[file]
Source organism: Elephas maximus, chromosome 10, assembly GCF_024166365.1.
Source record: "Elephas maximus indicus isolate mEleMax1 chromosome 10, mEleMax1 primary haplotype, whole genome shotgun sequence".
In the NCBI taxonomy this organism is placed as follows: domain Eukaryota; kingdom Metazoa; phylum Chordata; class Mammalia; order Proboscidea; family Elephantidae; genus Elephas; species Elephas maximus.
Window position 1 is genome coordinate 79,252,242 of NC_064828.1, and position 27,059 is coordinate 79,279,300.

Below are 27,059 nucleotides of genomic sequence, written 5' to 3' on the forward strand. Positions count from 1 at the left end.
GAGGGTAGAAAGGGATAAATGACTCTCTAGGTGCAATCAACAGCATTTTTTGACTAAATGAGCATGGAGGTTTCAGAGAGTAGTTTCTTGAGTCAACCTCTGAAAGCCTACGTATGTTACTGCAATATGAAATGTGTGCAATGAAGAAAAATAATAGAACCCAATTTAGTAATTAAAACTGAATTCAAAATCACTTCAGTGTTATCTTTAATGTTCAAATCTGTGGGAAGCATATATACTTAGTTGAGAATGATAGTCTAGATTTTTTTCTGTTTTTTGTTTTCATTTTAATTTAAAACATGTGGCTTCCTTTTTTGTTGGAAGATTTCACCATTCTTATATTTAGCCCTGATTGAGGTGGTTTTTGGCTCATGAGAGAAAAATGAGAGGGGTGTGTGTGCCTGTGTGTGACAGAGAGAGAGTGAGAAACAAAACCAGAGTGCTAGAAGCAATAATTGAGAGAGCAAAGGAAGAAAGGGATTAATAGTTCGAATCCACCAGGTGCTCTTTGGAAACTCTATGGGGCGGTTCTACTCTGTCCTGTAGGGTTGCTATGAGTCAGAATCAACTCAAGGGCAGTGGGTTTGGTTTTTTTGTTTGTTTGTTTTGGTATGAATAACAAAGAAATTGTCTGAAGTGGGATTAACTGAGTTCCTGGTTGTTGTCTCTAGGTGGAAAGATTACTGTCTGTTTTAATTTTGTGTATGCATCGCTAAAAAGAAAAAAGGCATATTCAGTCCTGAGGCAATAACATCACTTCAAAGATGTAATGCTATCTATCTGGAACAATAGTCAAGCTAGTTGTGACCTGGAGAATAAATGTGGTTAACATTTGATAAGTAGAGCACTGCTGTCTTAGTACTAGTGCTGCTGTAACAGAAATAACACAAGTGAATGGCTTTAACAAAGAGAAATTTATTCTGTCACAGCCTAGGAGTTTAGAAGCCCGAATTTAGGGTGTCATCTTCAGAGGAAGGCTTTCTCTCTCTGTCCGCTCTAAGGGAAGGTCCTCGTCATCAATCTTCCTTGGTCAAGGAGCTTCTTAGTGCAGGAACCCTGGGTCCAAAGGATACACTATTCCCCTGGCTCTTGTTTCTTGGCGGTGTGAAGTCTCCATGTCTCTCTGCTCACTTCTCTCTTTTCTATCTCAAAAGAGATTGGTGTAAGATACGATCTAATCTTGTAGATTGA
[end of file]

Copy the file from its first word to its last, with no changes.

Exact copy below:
Source organism: Elephas maximus, chromosome 10, assembly GCF_024166365.1.
Source record: "Elephas maximus indicus isolate mEleMax1 chromosome 10, mEleMax1 primary haplotype, whole genome shotgun sequence".
In the NCBI taxonomy this organism is placed as follows: domain Eukaryota; kingdom Metazoa; phylum Chordata; class Mammalia; order Proboscidea; family Elephantidae; genus Elephas; species Elephas maximus.
Window position 1 is genome coordinate 79,252,242 of NC_064828.1, and position 27,059 is coordinate 79,279,300.

Below are 27,059 nucleotides of genomic sequence, written 5' to 3' on the forward strand. Positions count from 1 at the left end.
GAGGGTAGAAAGGGATAAATGACTCTCTAGGTGCAATCAACAGCATTTTTTGACTAAATGAGCATGGAGGTTTCAGAGAGTAGTTTCTTGAGTCAACCTCTGAAAGCCTACGTATGTTACTGCAATATGAAATGTGTGCAATGAAGAAAAATAATAGAACCCAATTTAGTAATTAAAACTGAATTCAAAATCACTTCAGTGTTATCTTTAATGTTCAAATCTGTGGGAAGCATATATACTTAGTTGAGAATGATAGTCTAGATTTTTTTCTGTTTTTTGTTTTCATTTTAATTTAAAACATGTGGCTTCCTTTTTTGTTGGAAGATTTCACCATTCTTATATTTAGCCCTGATTGAGGTGGTTTTTGGCTCATGAGAGAAAAATGAGAGGGGTGTGTGTGCCTGTGTGTGACAGAGAGAGAGTGAGAAACAAAACCAGAGTGCTAGAAGCAATAATTGAGAGAGCAAAGGAAGAAAGGGATTAATAGTTCGAATCCACCAGGTGCTCTTTGGAAACTCTATGGGGCGGTTCTACTCTGTCCTGTAGGGTTGCTATGAGTCAGAATCAACTCAAGGGCAGTGGGTTTGGTTTTTTTGTTTGTTTGTTTTGGTATGAATAACAAAGAAATTGTCTGAAGTGGGATTAACTGAGTTCCTGGTTGTTGTCTCTAGGTGGAAAGATTACTGTCTGTTTTAATTTTGTGTATGCATCGCTAAAAAGAAAAAAGGCATATTCAGTCCTGAGGCAATAACATCACTTCAAAGATGTAATGCTATCTATCTGGAACAATAGTCAAGCTAGTTGTGACCTGGAGAATAAATGTGGTTAACATTTGATAAGTAGAGCACTGCTGTCTTAGTACTAGTGCTGCTGTAACAGAAATAACACAAGTGAATGGCTTTAACAAAGAGAAATTTATTCTGTCACAGCCTAGGAGTTTAGAAGCCCGAATTTAGGGTGTCATCTTCAGAGGAAGGCTTTCTCTCTCTGTCCGCTCTAAGGGAAGGTCCTCGTCATCAATCTTCCTTGGTCAAGGAGCTTCTTAGTGCAGGAACCCTGGGTCCAAAGGATACACTATTCCCCTGGCTCTTGTTTCTTGGCGGTGTGAAGTCTCCATGTCTCTCTGCTCACTTCTCTCTTTTCTATCTCAAAAGAGATTGGTGTAAGATACGATCTAATCTTGTAGATTGA